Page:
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Blair ready for long battle

British Prime Minister Blair enters St. Thomas Church in New York
British Prime Minister Blair enters St. Thomas Church in New York  

WASHINGTON (CNN) -- British Prime Minister Tony Blair has vowed his country was prepared for a lengthy battle against terror.

Blair said Britain would be part of the fight against terror "for as long as it takes."

He was in Washington D.C. with President George W. Bush, after having attended a memorial service in New York for Britons who died in the hijack attacks on September 11.

Blair said: ""I believe we have to go on fighting terrorism as long as it takes.

"What happened on September 11 was, of course, a brutal and horrific attack on America but it was a demonstration of what these people are capable of in any part of the world.

"There is no limit to what they would do that is moral. They have no regard for the sanctity of human life. The only limits on what they do are practical and technical."

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Blair has been in the forefront of the campaign to build a coalition against those who planned the New York and Washington hijack attacks, including prime suspect Osama bin Laden.

He was in the U.S. for just a few hours as part of a frantic diplomatic mission that has already seen him meeting German Chancellor Gerhard Schroeder and French President Jacques Chirac.

After hearing Bush's speech to U.S. lawmakers -- in which the president outlined new domestic security measures and the demands that Washington was making on the Taliban in Afghanistan -- Blair flew back to Europe for an emergency summit of EU leaders.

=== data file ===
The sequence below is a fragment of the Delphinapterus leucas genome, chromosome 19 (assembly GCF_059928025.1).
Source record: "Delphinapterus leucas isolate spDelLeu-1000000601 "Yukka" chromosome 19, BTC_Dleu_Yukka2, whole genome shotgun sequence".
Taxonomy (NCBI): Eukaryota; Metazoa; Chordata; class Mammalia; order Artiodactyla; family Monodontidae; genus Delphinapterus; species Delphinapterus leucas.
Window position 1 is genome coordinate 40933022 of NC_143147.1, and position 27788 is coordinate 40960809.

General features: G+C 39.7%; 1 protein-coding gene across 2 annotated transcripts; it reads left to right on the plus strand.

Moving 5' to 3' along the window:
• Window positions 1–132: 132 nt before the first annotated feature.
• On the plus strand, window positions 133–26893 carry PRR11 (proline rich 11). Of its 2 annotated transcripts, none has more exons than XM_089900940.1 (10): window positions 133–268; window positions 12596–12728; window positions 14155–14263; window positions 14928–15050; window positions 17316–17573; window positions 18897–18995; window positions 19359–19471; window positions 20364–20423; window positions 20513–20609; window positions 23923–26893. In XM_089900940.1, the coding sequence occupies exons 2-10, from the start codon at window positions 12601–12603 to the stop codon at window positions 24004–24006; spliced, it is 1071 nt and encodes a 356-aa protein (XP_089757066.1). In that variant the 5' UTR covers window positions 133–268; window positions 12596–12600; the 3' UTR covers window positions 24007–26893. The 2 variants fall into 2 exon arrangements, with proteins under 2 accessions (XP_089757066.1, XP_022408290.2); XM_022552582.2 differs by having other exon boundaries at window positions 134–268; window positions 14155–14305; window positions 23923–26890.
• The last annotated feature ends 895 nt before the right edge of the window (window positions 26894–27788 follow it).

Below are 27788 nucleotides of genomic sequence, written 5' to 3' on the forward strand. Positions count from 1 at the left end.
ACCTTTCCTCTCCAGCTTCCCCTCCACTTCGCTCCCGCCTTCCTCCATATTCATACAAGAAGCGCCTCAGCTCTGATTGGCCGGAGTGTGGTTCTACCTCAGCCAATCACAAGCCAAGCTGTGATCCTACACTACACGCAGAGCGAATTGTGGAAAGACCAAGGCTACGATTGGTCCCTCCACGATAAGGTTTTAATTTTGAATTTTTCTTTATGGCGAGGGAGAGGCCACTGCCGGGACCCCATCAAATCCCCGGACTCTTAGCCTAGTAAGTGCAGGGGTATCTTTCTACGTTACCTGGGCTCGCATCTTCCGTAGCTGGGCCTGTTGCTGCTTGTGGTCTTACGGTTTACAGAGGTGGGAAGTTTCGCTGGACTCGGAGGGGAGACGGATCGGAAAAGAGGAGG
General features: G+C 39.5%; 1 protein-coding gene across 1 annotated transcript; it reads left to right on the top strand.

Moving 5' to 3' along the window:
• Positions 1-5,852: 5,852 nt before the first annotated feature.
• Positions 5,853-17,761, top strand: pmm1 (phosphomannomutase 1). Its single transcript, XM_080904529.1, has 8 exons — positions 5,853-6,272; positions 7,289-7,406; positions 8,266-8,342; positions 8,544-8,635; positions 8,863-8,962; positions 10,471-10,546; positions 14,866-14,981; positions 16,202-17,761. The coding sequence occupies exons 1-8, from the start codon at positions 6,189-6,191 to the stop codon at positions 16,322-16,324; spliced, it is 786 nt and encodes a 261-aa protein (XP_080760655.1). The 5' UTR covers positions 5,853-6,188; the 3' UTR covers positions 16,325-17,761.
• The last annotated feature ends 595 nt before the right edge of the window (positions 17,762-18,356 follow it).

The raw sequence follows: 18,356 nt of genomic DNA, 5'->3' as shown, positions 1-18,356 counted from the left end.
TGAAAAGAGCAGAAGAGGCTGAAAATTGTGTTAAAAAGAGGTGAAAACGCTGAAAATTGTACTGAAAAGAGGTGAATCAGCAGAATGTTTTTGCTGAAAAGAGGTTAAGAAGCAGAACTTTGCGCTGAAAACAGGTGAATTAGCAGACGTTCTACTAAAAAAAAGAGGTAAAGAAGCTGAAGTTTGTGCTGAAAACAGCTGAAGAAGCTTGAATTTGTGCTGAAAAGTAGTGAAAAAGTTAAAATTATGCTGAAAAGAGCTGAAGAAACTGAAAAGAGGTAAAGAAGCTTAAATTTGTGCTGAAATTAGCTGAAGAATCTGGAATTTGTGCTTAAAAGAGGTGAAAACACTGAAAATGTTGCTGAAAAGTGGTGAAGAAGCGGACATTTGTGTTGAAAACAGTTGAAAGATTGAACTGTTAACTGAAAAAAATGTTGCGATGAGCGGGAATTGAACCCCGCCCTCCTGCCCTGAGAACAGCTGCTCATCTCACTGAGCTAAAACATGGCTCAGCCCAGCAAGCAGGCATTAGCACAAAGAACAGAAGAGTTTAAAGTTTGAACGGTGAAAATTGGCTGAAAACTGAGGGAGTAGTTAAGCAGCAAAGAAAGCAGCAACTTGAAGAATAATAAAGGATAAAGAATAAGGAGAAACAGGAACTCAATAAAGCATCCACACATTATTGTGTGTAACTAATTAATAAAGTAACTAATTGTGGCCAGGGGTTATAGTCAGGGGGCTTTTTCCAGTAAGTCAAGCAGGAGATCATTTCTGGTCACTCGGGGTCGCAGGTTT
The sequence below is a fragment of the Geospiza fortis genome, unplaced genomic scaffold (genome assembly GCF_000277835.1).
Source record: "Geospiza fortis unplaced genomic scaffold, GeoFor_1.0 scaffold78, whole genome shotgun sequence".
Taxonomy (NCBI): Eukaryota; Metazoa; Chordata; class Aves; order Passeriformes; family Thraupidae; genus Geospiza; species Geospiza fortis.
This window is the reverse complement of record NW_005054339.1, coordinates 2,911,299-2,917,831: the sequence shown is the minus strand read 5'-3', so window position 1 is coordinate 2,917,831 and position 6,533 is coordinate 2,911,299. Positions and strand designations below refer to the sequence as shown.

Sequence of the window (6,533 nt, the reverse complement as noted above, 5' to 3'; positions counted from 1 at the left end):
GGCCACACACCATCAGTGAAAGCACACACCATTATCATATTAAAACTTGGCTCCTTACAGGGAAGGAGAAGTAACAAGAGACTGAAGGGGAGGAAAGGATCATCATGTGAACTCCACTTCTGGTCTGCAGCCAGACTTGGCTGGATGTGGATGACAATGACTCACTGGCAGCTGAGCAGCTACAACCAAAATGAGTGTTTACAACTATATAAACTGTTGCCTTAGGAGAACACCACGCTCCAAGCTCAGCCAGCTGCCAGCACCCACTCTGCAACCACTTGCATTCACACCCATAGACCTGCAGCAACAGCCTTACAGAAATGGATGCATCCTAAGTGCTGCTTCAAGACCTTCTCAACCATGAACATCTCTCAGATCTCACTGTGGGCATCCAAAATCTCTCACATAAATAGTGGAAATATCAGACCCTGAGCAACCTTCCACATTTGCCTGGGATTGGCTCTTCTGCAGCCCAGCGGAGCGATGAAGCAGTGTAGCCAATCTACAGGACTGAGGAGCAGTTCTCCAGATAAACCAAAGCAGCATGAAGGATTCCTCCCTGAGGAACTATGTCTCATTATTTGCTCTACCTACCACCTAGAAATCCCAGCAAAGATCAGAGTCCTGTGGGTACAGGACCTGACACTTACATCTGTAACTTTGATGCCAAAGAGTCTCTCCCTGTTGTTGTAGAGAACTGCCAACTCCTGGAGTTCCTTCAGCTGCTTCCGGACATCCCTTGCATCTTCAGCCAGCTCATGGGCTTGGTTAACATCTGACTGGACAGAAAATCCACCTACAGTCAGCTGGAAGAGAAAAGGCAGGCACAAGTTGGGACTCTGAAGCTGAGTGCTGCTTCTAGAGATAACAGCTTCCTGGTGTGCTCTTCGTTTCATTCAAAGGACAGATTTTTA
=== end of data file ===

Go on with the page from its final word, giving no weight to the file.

Earlier, at a New York memorial for British victims of the attacks Blair spoke of a "surging of the human spirit" around the world and a strengthening of the bonds between Britons and Americans after last week's suicide attacks.

"There are no words that can truly comfort those who are grieving the loss of their loved ones today," Blair told a congregation of 1,500 people at St. Thomas's church in Manhattan.

Former U.S. President Bill Clinton and U.N. Secretary-General Kofi Annan were in the congregation among relatives of those lost and presumed dead in the attacks on New York's World Trade Center and the Pentagon in Washington.

"Nine days on, there is still the shock and disbelief, there is anger, there is fear, but there is also -- throughout the world -- a profound sense of solidarity. There is courage, there is a surging of the human spirit," Blair said.

"Amid the enormity of what has happened to America, nobody will forget that this was the worst terrorist attack on British citizens in my country's history. The bonds between our countries, for so long so strong, are even stronger now."

Heavy traffic meant that Blair was unable to visit rescue workers at the site of the collapsed towers. His wife, Cherie, was expected to expected to visit a fire station after the service.

In advance of his arrival in the city, Blair, who is due to travel to Washington for a meeting with President George W. Bush, paid tribute to the rescue workers.

Writing in the New York Post, he said: "New York has always been admired around the world. But that admiration, I can promise you, has never been greater than now.

Blair gave a reading at a service at St Thomas Church in New York
Blair gave a reading at a service at St Thomas Church in New York  

"The courage, resilience and humanity shown by the people of this city over the last few, dreadful days has inspired us all."

Blair said people in Britain had shared the city's "profound disbelief, shock and grief."

A statement from the Queen read out at the service said: ''These are dark and harrowing times ... my thoughts and prayers are with you now and in the days ahead.

''Grief is the price we pay for love,'' she added.

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• Iran warns over 'hasty' reaction
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• 10 Downing Street
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